Saks Fifth Avenue is mapping out what its stores will look like post-coronavirus — and the plan includes sales associates who will wear fashionable masks while passing out little bottles of hand sanitizer.
Executives at the swanky retailer — owned by Canada-based Hudson’s Bay Company — have been drawing up a “re-entry plan” as the number of new COVID-19 cases appears to be leveling off in some states, The Post has learned.
The strategy centers on making customers feel safe, using everything from dispensable cosmetics samples and contactless credit-card readers to virtual shopping services that connect sales associates with fashion-obsessed clients who are hunkered down at home.
As for the face masks, they will likely be black, Saks President Marc Metrick told The Post.
“We don’t want anything medical or scary looking,” Metrick said of the masks. “Masks could become the new iPhone cases. There is a chance it could become another new accessory.”
Like thousands of other businesses around the country, Saks closed its doors on March 18 as the deadly coronavirus swept the nation. Now the chain is aiming to reopen at least some of its 41 stores, including its flagship on Fifth Avenue in Manhattan, by June 1.
That means developing protocols to reassure customers that its employees are healthy.
Saks plans to take their temperatures with thermometers daily and potentially communicate those results to shoppers, Metrick said.
Sales associates and housekeeping staff alike will sanitize the store conspicuously in front of customers, not just during off hours.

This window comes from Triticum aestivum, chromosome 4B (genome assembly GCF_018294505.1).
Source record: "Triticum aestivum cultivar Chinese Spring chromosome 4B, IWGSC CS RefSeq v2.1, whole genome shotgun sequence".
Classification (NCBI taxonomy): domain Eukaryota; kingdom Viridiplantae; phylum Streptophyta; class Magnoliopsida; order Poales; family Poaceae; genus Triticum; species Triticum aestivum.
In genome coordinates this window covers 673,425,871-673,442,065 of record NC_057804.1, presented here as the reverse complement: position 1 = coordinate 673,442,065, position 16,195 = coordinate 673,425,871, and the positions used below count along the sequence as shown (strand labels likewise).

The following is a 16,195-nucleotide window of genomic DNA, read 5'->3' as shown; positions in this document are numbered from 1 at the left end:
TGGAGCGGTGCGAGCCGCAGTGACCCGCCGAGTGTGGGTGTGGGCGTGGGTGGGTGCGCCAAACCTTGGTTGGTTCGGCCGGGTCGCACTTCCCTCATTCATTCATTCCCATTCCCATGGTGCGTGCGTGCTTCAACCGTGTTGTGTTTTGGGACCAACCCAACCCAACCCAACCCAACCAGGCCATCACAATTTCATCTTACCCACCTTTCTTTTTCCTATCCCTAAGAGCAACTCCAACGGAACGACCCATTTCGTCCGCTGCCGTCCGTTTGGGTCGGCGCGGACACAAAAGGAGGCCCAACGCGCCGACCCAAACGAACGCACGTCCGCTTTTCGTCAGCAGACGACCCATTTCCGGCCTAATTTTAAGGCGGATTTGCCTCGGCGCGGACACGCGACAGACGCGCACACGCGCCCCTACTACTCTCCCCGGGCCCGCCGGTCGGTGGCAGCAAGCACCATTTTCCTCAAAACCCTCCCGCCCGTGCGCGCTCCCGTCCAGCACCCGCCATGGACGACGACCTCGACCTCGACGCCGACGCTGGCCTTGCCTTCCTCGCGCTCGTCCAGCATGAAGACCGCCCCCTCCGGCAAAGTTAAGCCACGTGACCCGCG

That includes wiping down doorknobs and seating surfaces before customers enter a dressing room.
“We can’t pretend that everything is normal,” Metrick said. “I don’t think people will be standing six feet from each other 18 months from now, but there will be an interim period when they want a sense of security about how we are taking steps to protect them.”
Saks declined to address how these measures, as well as post-COVID-19 business climate, might affect its stores financially.
Macy’s, whose shares have tanked 80 percent this year, declined to specifically discuss its own plans to reopen after shuttering its 800 stores nationwide March 17, other than to say it won’t reopen all of them at the same time.
“We know that things will look different, that there will likely be enhanced public health requirements, as well as changed expectations from our customers,” Macy’s spokeswoman Blair Rosenberg said.
At the Saks Fifth Avenue flagship in Manhattan, some of the changes will be at odds with the store’s glitzy $250 million renovation completed last year, which had been aimed at tempting customers to linger longer.
Using Zoom and other video-conferencing apps, personal stylists will be available to walk clients through Gucci, Dior or Chanel shops while removing items from the rack for closer inspection. Saks also aims to roll out a new “valet” return system to allow customers to text a store associate to meet them at the entrance or even outside the store to handle the transaction.
“In the next normal, we can avoid you coming in the store altogether,” Metrick said. “I think some customers would enjoy that.”
Saks stores will reduce hours by 20 percent on average. Members of the company’s loyalty program, known as Saks Plus, will be able to book an appointment to shop an hour before or after the store officially closes.
There are kinks to be worked out. Saks is still investigating, for example, how to handle clothing that customers have tried on, including possibly using experts who can advise on how or if clothing needs to be cleaned.
In the beauty department, reusable samples will be eliminated, and “we’ll have to rethink how we use brushes and other tools that apply makeup,” Metrick said.
“Artists would need to be trained on new sanitization standards,” said retail consultant Gabriella Santaniello, president of A Line Partners. “And my guess is that a lot of beauty retailers will stock up on single-use samples” and turn to virtual makeup tools, she said.